Excerpt from The Holy Family Rosary:
When recognized by name under the fig tree, Nathaniel answered Jesus: “Rabbi, thou art the Son of God, thou art the King of Israel.” Jesus’ response was: “Amen, amen I say to you, you shall see the heaven opened, and the angels of God ascending and descending upon the Son of man” and then professed that every person has an angel when saying: “Their angels in heaven always stand before the face of my heavenly Father.” Without the holy orders of angels deployed on behalf of goodness, who can stand against truth with impunity?
As defined in the Catechism of the Catholic Church with a quote of St. Augustine, “‘Angel’ is the name of their office, not of their nature. If you seek the name of their nature, it is ‘spirit’’; if you seek the name of their office, it is ‘angel’: from what they are, ‘spirit,’ from what they do, ‘angel.’” They say angels are servants and messengers of God with their whole beings. They “always behold the face of my Father who is in heaven” and are the “mighty ones who do his word, hearkening to the voice of his word.” They continue “As purely spiritual creatures angels have intelligence and will: they are personal and immortal creatures, surpassing in perfection all visible creatures, as the splendor of their glory bears witness.”
The following description of the choirs of angels was written by Father William P. Saunders and distributed on the internet. He explained: “Since the 4th century, nine choirs or types of angels are identified in the Bible and have been elaborated upon by various theologians: The first three choirs see and adore God directly. The seraphim, which mean “the burning ones,” have the most intense “flaming” love for God and comprehend Him with the greatest clarity. They are the only rank of angels with the Essence of God. [Lucifer, which means “light bearer,” was a Seraphim whose beautiful light was changed into darkness.] The cherubim, which means “fullness of wisdom,” contemplate God’s divine providence and plan for His creatures. Lastly, the thrones, symbolizing divine justice and judicial power, contemplate God’s power and justice.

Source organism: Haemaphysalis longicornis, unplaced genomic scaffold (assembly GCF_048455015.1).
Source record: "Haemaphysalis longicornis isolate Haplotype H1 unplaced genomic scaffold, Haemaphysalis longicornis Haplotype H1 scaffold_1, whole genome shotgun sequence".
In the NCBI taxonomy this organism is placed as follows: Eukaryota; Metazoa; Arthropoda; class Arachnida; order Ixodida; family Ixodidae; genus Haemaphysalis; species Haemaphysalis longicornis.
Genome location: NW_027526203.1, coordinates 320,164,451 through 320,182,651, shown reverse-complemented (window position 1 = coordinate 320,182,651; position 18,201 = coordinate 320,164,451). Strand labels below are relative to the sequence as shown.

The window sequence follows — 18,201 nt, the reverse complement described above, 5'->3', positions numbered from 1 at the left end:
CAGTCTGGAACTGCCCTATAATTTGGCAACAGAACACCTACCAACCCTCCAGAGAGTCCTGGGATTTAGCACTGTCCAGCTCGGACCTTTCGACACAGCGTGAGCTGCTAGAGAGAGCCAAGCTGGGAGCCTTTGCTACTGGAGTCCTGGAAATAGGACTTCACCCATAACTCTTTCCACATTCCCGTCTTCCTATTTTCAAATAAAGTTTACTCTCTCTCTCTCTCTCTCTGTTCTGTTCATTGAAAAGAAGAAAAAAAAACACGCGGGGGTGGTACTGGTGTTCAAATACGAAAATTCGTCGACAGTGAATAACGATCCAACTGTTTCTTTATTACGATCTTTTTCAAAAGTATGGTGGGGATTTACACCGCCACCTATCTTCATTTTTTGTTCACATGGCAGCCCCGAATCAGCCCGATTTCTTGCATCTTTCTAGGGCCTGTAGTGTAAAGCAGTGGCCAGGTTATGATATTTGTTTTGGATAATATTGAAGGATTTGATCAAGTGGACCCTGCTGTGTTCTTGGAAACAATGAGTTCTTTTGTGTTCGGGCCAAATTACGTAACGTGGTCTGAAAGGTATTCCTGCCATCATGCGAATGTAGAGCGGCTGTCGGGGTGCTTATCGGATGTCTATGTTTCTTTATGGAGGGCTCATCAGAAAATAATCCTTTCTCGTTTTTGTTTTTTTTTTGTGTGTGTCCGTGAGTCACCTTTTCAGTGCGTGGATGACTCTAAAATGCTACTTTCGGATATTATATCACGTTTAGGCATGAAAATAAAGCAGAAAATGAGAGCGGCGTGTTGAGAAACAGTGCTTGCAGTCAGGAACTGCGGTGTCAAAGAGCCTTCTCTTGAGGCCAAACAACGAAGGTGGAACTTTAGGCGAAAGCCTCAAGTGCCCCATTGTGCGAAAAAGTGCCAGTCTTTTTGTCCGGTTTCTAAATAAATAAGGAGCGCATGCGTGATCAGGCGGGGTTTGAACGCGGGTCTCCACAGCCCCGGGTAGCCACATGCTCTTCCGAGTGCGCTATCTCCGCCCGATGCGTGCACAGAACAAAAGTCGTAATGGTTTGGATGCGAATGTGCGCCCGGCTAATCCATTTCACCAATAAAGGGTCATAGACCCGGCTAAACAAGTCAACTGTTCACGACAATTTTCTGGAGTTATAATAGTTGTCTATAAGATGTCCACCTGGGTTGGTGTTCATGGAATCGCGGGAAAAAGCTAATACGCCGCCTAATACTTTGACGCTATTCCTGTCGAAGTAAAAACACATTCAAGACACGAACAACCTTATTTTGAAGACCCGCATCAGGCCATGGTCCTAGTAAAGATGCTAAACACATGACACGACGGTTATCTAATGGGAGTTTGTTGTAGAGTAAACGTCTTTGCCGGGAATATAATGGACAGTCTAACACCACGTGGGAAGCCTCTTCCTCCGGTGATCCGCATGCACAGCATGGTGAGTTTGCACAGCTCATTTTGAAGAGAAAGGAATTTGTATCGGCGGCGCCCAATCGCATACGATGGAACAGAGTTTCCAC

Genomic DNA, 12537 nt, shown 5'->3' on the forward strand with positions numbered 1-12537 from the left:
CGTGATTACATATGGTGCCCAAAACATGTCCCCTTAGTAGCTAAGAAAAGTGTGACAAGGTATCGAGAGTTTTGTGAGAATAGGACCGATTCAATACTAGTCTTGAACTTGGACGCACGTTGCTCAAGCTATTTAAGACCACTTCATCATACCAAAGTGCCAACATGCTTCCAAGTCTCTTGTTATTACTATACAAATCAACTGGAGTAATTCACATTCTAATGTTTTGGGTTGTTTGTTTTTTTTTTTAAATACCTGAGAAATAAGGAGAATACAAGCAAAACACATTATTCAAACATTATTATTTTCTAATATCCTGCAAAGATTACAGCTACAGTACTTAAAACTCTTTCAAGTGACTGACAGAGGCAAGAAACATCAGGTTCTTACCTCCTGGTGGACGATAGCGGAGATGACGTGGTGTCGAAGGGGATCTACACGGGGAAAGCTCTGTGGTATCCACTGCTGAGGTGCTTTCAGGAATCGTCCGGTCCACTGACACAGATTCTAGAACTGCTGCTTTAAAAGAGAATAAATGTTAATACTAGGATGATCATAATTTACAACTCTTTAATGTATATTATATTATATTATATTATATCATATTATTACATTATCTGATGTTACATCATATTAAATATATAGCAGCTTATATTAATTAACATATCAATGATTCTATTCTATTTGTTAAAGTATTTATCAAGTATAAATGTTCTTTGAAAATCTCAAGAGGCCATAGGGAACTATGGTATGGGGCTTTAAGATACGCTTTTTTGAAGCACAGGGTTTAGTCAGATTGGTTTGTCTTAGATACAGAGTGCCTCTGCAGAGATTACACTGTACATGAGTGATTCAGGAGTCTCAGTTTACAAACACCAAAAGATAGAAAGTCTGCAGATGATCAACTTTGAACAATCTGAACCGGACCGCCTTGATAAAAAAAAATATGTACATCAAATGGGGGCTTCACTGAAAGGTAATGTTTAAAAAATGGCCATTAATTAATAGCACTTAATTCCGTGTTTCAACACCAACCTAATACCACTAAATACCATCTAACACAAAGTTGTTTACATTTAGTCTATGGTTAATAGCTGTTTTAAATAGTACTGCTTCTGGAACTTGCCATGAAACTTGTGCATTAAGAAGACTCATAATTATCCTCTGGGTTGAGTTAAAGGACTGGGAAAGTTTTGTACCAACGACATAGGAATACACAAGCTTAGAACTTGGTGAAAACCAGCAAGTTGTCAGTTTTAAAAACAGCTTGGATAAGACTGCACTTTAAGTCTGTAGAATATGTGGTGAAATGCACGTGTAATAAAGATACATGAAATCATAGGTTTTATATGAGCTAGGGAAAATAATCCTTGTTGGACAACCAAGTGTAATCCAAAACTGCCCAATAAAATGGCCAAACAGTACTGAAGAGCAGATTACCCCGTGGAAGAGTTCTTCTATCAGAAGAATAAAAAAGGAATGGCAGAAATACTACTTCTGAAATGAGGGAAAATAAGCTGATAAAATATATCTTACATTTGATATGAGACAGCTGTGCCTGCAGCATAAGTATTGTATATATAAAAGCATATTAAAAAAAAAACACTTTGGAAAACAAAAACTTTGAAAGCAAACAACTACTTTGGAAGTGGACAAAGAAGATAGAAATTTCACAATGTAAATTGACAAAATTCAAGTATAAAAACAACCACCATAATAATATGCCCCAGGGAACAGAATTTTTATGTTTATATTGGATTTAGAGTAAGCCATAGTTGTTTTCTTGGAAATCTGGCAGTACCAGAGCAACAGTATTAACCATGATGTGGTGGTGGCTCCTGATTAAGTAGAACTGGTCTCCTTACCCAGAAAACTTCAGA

“The next three choirs fulfill God’s providential plan for the universe: The dominations or dominions, whose name evokes authority, govern the lesser choirs of angels. The virtues, whose name originally suggested power or strength, implement the orders from the dominations and govern the heavenly bodies that are (called the firmament) between heaven and earth. Lastly, the powers confront and fight against any evil forces opposed to God’s providential plan.” [These all respond to the intellect of man with virtue as the central rank of angels that determine dominion over the influences of the flesh, the world, and the devil. As will be shown later, the Holy Family Rosary will increase our pondering of the importance for virtues’ practice in our lives.]
“The last three choirs are directly involved in human affairs: The principalities care for earthly principalities, such as nations or cities. The archangels deliver God’s most important messages to mankind, while each angel serves as a guardian for each of us. Although not official dogma, this schema became popular in the Middle Ages in the writings of St. Thomas Aquinas, Dante, Hildegard of Bingen, and John Scotus Erigina.”
We now have great cause to remember why it was said that Christ is “above all principality, and power, and virtue, and dominion, and every name that is named, not only in this world, but also in that which is to come” and the reason for believing “If God be for us, who is against us?”
When acknowledging these wonderful beings, who would dare say that angels are unimportant references for our lives within today’s morally corrupt ways?
 Jn 1:49.
 Jn 1:51.
 Mt 18:10.
 CCC #329
 St Augustine, En. In Ps. 103, 1, 15: PL 37, 1348.
 Mt 18:10; Ps 103:20.
 CCC #330; Cf. Pius XII, Humani Generis: DS 3891; Lk 20:36; Dan 10:9-12.
 Choirs of Angels: Fr. William P. Saunders; 9/29/02.
 Eph 1:21.
 Rom 8:31.